The stick method of oyster farming has been replaced with more sustainable practices in Australia, including at Captain Sponge’s farm in Pambula
Images: Pramod Mathew
If not for the imposing sign at its entrance, the airport at Merimbula can easily be mistaken for a convenience store. I have just alighted from an hour-long flight connecting the coastal town, deep on the South Coast of Australia’s New South Wales, to Sydney.
Merimbula is where our adventure begins. The plan is to travel along the South Coast by road (back to Sydney), meet oyster farmers, savour oysters, and enjoy the coastline. I had had my first sip of an oyster in Sydney the previous day: The meat, floating in a juice called liquor, is jelly-like and can be slurped down. And now, it is time to find out where Sydneysiders get their helping of the luxury food from.
A short drive south of Merimbula is Pambula, a village of 1,000-odd people, where Brett Weingarth, 50, greets us at the jetty. Captain Sponge, as he is known, has been farming oysters for a decade in the Merimbula and Pambula lakes, where he also runs Captain Sponge’s Magical Oyster Tours. Aboard Sponge’s motorised punt, skipping over the Pambula Lake, I begin my crash course in oyster harvesting.
Long white poles, marked and numbered, become visible in the distance. They demarcate one farm from the other. Sponge owns 11 acres on the Pambula and Merimbula lakes, harvesting mainly the indigenous Sydney rock oysters—the most popular variety among premium restaurants—and, to a smaller extent, Angasi oysters.
“Oyster farming has come a long way from the ‘stick method’ that was employed up until seven or eight years ago,” says Weingarth. The stick method, once an industry mainstay, begins with oyster larvae setting on hardwood sticks (coated with tar to prevent the sticks from rotting) that are arranged like a rack in the water. The sticks catch the young oysters floating in the water. But, over time, the tar would leach out, polluting the river.
Oysters take on the taste of the water they breed in. The meat sticks to the lower shell and has to be pried out before it can be slurped
This method also suffered from another flaw. “On the sticks, oysters would grow long and thin and non-uniform, and they also grow into each other,” says Weingarth. The stick method is now on its way out, and the uniform shape of oysters is the outcome of more sustainable farming. “Today, most farmers in the South Coast have replaced tar-treated sticks with slats,” says Weingarth, as he shows me a piece of flexible plastic that can easily be mistaken for a venetian blind. The slats don’t require any treatment. “The baby oysters suck onto the slats and then start growing their shells, feeding on the algae in the water.”
“Once they are 8 to 10 months old, juvenile oysters are removed from the slats,” continues Weingarth, as he twists the plastic to show how the creatures are stripped and transferred to meshed cylindrical tumblers. The waves rock the tumblers in the water, giving oysters their uniform deep cup shape, making them more appealing commercially.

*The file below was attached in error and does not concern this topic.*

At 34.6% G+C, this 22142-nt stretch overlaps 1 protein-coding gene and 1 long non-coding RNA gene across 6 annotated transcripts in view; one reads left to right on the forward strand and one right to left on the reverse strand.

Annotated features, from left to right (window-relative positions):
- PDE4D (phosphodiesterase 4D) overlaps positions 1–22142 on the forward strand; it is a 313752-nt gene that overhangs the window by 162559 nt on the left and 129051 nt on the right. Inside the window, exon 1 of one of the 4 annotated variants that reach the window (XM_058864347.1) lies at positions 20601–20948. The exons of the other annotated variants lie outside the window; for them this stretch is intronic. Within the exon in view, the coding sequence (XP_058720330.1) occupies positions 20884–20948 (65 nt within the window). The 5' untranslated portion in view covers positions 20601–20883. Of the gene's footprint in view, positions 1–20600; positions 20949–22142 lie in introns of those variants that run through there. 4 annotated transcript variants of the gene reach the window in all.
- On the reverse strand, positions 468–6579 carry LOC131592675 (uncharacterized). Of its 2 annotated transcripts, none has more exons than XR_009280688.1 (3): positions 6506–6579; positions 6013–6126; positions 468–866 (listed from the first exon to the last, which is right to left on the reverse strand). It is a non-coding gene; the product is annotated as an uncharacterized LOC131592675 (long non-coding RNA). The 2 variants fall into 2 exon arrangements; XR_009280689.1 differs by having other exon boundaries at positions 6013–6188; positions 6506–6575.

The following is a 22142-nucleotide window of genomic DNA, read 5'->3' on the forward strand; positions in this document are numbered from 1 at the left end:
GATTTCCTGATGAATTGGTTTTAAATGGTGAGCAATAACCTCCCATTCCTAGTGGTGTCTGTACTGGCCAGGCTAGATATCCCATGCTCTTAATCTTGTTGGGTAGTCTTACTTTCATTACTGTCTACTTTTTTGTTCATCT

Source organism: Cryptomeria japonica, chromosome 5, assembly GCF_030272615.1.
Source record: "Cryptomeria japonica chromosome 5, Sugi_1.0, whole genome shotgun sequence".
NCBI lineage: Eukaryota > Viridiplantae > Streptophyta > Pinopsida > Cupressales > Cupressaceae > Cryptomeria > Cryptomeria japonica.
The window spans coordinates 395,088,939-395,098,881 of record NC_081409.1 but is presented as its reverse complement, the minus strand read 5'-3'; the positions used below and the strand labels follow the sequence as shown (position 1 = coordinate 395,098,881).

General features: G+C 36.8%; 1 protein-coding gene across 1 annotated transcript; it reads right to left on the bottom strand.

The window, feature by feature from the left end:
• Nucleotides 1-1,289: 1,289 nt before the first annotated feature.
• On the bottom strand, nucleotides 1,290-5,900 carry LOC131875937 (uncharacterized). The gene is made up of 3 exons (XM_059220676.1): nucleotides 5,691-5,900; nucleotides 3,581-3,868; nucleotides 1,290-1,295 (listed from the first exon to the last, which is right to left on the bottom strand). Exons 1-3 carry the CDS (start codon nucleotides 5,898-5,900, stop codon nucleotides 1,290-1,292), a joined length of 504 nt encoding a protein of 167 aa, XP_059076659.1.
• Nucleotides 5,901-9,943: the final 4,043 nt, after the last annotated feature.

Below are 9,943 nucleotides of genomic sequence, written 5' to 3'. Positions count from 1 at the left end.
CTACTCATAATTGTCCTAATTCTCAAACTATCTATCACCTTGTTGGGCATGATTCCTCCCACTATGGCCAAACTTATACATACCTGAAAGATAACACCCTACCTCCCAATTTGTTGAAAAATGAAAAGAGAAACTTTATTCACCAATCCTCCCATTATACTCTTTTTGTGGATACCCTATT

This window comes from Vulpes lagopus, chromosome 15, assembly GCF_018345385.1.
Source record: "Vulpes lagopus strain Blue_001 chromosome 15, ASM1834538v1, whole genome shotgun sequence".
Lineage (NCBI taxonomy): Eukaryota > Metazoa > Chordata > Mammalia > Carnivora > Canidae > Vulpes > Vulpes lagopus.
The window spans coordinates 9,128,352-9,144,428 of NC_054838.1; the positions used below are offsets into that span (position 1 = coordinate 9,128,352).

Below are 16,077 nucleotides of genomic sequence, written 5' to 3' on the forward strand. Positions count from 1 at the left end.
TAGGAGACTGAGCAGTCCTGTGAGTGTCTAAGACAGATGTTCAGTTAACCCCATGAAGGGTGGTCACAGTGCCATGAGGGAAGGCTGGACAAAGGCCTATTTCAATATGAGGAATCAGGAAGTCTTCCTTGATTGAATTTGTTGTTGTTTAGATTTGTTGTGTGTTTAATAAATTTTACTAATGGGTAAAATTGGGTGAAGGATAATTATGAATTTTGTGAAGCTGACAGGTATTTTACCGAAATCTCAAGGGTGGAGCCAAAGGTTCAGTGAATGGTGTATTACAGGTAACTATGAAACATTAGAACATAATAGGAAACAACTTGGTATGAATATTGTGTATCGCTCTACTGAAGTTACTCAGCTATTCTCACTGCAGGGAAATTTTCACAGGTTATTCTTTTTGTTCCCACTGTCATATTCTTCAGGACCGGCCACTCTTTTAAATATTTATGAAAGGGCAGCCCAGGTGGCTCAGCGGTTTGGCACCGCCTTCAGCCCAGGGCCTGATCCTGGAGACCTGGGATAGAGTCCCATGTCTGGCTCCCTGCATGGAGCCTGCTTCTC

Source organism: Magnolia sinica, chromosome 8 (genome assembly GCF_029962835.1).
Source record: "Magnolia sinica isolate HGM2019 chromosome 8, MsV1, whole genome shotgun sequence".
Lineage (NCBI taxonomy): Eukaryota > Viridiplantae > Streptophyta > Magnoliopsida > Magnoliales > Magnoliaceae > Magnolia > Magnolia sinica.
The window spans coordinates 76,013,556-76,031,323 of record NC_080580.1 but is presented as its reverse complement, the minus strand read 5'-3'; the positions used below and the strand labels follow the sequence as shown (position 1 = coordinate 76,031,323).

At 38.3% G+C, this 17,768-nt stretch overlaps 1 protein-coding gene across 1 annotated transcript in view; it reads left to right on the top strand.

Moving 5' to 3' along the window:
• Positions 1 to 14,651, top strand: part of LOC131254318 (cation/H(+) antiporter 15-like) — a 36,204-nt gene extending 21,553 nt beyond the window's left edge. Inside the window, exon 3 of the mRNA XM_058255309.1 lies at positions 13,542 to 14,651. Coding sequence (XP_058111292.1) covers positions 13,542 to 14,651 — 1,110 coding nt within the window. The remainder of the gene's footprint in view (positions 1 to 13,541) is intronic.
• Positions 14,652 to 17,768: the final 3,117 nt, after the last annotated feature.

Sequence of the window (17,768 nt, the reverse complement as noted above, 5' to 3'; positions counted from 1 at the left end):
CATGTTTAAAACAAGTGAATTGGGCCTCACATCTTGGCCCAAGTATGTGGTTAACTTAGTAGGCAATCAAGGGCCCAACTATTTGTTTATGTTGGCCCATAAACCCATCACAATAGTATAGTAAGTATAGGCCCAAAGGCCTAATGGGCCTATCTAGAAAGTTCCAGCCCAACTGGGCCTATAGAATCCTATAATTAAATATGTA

When they grow bigger, the oysters are graded, based on their size, and transferred to floating, meshed bags, which float in pairs, one on top of the other. “The oysters in the top bag are dried by the sun and wind, maintaining their cleanliness, and once every six days flipped over so that oysters in the second bag are also exposed to the sun,” explains Weingarth, leaning over into the lake to pull up one of the meshed bags.
Weingarth sells 20,000 dozen mature oysters—from slat to plate is generally a three-year cycle—a year through the Australia’s Oyster Coast company, earning “between A$5.5-10 a dozen, depending on the size”.
Some of the oysters he pulls out of the bag are mature (you can tell by their size), and Weingarth separates them from those that should return to the lake. Killer whale Old Tom’s skeleton at the Eden Killer Whale Museum
Image: Eden Killer Whale Museum
“Farmers here have lost thousands of dollars’ worth of their catch to stingrays, because they didn’t have time to cover the bags [with a protective frame],” Weingarth says. Yet, contending with marine predators is trivial compared to the threat posed by humans. “Our greatest challenge is to maintain good water quality and educate those who live in the lake’s catchments [to not pollute],” he says. Oysters take on the taste of the water they breed in. “Each estuary has a different geochemistry and the [quality of the] fresh water changes the taste of the catch.”
Before we return to the jetty, Weingarth has a plateful of oysters for us. He wiggles a knife in between the creature’s shells and shucks (oysters are ‘shucked’, not ‘opened’) a Sydney rock oyster before discarding the top shell. The meat still sticks to the lower shell and has to be pried out before it can be slurped.
And does he get a prized pearl from his harvests? “Not terribly often, and we don’t attempt to seed them for that.”
The next farm on our itinerary was not until the following day, so, after lunch, we head further south to explore Eden. The historic town, with a population of just over 3,000, is home to the Eden Killer Whale Museum, which provides a perfect vantage point to view humpback whales as they migrate north to escape the icy Antarctic waters of June to August, and return with their newborn calves in September to October, the peak whale-watching season.
Shane Buckley harvests Sydney rock oysters at his Wapengo Rocks farm
Gazing at Twofold Bay—which opens out into the South Pacific Ocean—from the viewing deck of the museum, it is evident why this town was the epicentre of whaling activity for over a century until 1931. Twofold Bay was once home to killer whales that hunted migrating baleen whales. “A shore-based whaling operation run by several generations of the Davidson family was the longest to operate in Eden,” writes Robert Sykes, business manager at the Eden Killer Whale Museum, in an email to Forbes India.